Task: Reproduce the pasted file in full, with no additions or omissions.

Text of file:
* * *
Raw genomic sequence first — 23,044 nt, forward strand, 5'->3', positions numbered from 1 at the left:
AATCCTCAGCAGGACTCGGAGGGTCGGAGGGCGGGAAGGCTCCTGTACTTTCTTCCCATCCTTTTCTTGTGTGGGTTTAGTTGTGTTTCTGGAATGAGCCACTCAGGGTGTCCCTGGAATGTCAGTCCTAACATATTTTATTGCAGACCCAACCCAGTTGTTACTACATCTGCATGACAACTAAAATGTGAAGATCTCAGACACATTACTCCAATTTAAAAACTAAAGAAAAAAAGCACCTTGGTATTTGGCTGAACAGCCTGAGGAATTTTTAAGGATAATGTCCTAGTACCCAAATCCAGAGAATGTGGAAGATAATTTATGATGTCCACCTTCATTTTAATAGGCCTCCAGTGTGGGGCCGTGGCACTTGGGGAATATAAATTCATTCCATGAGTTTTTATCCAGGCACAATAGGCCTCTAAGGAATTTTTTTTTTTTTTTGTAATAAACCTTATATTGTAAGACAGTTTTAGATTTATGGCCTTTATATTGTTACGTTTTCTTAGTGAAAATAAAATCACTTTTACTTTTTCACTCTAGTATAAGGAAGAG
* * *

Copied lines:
Raw genomic sequence first — 23,044 nt, forward strand, 5'->3', positions numbered from 1 at the left:
AATCCTCAGCAGGACTCGGAGGGTCGGAGGGCGGGAAGGCTCCTGTACTTTCTTCCCATCCTTTTCTTGTGTGGGTTTAGTTGTGTTTCTGGAATGAGCCACTCAGGGTGTCCCTGGAATGTCAGTCCTAACATATTTTATTGCAGACCCAACCCAGTTGTTACTACATCTGCATGACAACTAAAATGTGAAGATCTCAGACACATTACTCCAATTTAAAAACTAAAGAAAAAAAGCACCTTGGTATTTGGCTGAACAGCCTGAGGAATTTTTAAGGATAATGTCCTAGTACCCAAATCCAGAGAATGTGGAAGATAATTTATGATGTCCACCTTCATTTTAATAGGCCTCCAGTGTGGGGCCGTGGCACTTGGGGAATATAAATTCATTCCATGAGTTTTTATCCAGGCACAATAGGCCTCTAAGGAATTTTTTTTTTTTTTTGTAATAAACCTTATATTGTAAGACAGTTTTAGATTTATGGCCTTTATATTGTTACGTTTTCTTAGTGAAAATAAAATCACTTTTACTTTTTCACTCTAGTATAAGGAAGAG